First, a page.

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Pentagon Briefing

Aired May 20, 2002 - 10:04   ET


LEON HARRIS, CNN ANCHOR: Over to the Pentagon, the morning briefing just getting underway.


LT. GEN. GREGORY NEWBOLD, PENTAGON SPOKESMAN: ...locate their forces, we go after them, and actions over the last two weeks are pretty symptomatic of that.

QUESTION: Might I ask, what size groups are you talking about, five or six, 10 or 12?

NEWBOLD: I think both are right, to be honest with you. Sometimes, we run into groups as small as three, four or five, but larger groups would certainly be in the area of a dozen.

QUESTION: General, in the case of where the soldier was killed, could you describe a little bit more about that engagement, was it an ambush? Did they encounter a group of people? Do you suspect that they are Al Qaeda or Taliban, or could they simply have been a group of people in the area who are armed and there was some misunderstanding?

NEWBOLD: We had a mounted patrol operating in the area. It was Afghanistan military forces with U.S. special forces. As they moved to through an area they were surveilling, they were taken under fire. And rounds struck the vehicle hitting the soldier and one of the Afghan soldiers at the same time.

Returned fire, as I mentioned, killed at least one of the enemy.

We are pursuing the enemy. We don't know precisely the identity, but we do know they fired on our forces.

QUESTION: Did they flee across the border?

NEWBOLD: No, they did not.

QUESTION: By mount, you don't mean horses, you mean on military...

NEWBOLD: Good point. Mounted in SUVs.

QUESTION: General, could you speak at all about where these pockets are coming from? Are they hidden in caves? Or do you have any sense that any local ethnic groups are supporting them? What is keeping them out there separate in those small groups? How are they sustaining themselves, basically is the question.

NEWBOLD: This is, as you know, a very mountainous, rugged, isolated harsh area of southeastern Pakistan. Traditionally, this area had supported the Taliban. At one time, they had been sympathetic. In some cases, these are remnants of Taliban forces or Al Qaeda that have come from other portions of Afghanistan. But, in some cases, they may come from local villages.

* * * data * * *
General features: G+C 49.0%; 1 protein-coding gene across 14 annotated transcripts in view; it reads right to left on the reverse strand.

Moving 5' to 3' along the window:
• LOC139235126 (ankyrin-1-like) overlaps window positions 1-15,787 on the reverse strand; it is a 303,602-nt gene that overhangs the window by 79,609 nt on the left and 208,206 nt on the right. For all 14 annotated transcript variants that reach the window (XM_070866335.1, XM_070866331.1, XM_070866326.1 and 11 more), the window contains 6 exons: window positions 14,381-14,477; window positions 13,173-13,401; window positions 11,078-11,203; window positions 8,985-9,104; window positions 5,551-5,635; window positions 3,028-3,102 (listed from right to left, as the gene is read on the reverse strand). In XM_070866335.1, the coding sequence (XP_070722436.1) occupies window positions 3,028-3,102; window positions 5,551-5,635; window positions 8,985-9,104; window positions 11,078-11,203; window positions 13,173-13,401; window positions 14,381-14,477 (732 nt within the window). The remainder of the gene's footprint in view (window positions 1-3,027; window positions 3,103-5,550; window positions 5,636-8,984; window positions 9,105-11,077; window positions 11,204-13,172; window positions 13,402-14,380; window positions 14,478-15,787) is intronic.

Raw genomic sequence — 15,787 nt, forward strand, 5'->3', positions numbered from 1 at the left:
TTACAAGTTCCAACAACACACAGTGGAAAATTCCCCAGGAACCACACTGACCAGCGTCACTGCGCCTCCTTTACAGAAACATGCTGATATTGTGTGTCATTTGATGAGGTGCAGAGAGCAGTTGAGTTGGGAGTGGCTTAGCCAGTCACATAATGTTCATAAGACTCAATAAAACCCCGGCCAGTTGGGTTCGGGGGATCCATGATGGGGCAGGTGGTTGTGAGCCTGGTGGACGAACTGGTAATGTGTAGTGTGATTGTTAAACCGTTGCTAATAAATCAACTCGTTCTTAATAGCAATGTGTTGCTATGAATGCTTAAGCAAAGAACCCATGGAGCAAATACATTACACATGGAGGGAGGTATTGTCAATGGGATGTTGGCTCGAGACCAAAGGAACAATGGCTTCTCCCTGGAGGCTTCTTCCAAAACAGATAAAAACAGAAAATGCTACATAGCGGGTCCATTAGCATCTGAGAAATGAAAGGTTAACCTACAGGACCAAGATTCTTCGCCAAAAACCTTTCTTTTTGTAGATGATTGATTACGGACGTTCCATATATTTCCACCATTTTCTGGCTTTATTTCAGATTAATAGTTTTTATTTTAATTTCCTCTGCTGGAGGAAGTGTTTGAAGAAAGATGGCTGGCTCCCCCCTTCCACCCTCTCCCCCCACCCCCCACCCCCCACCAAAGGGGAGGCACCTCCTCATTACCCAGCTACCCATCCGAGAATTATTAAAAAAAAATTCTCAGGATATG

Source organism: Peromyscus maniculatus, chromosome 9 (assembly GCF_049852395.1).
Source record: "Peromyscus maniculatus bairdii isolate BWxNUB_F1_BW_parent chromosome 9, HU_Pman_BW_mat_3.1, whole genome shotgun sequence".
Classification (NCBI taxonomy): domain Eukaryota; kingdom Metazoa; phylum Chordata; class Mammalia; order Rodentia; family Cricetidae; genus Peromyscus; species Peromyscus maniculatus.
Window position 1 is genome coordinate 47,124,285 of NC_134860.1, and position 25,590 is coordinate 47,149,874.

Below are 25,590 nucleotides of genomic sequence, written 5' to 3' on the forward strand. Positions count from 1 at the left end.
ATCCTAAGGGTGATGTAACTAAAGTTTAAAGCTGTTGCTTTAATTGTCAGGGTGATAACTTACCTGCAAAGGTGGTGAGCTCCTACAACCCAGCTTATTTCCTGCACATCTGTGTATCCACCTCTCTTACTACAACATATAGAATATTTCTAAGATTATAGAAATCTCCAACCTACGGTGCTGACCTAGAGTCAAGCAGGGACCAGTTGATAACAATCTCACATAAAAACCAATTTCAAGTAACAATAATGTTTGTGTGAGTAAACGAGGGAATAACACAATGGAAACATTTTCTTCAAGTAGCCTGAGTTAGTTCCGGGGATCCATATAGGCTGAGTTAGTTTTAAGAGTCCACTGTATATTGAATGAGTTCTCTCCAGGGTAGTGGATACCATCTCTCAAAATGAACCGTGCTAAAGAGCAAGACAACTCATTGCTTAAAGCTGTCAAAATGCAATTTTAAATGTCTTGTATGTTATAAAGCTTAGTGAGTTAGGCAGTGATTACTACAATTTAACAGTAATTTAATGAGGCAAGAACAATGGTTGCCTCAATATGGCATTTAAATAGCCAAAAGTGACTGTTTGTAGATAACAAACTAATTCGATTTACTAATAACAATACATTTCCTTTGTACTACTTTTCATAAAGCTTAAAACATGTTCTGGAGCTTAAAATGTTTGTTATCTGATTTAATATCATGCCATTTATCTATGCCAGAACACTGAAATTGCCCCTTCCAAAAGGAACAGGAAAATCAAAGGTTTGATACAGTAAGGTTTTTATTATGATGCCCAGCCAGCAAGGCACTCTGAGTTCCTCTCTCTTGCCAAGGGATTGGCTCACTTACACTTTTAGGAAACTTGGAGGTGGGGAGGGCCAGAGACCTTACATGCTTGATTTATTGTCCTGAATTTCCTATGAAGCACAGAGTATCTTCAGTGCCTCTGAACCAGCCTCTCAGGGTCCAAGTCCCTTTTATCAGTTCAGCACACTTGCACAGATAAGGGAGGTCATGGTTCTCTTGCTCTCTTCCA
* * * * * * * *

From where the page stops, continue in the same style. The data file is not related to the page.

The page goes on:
I'm certain that some of them are living in caves, but others may come from villages, and, therefore, it's difficult and requires a very thorough effort. It's only substantiated and supported by the saturation reconnaissance units that I've talked about.

QUESTION: After the engagement this weekend, General, was quick reaction force sent in (UNINTELLIGIBLE) of any kind? Was air power summoned to assist?

NEWBOLD: There was air power. As you know, we do maintain a combat air patrol over Afghanistan 24-hours-a-day.

These were diverted from their site to the incident and provided support, and they do in virtually every instance.

QUESTION: What kind of aircraft?

NEWBOLD: The AC-130 gunships were overhead. We also had fixed- wing aircraft and later, as a matter of fact, we had bomber aircraft that were in the vicinity. Did not drop munitions, but they were available.

QUESTION: There's a report today that the May 12 raid in Afghanistan with, I think, U.S. Special Forces, those killed were civilian villagers, I believe, including a 13-year-old boy. Do you have any more information on that?

NEWBOLD: No, we don't. We have a post-operation review, as we always do. We feel very comfortable that the intelligence that prompted the raid was accurate and decisive and the raid was fully justified, and we took 32 detainees, as you know. And as we go through them -- and it'll be painstaking -- we'll find out their affiliation and the real identity of the people we hold.

QUESTION: What about the 13-year-old boy, anything more on that?

NEWBOLD: I read the report, but I don't have more on that.

QUESTION: General, could you step back for a minute from the tactical situation and address this issue? Over the weekend, we've heard about chatter that U.S. intelligence has picked up of potential Al Qaeda attacks being planned against the United States. Yet, we're hearing here of a force that's largely dissipated throughout Afghanistan, their leaders are on the run and they seem to be on the ropes. Can you kind of... (CROSSTALK)

CLARKE: Actually, let me take this one and then...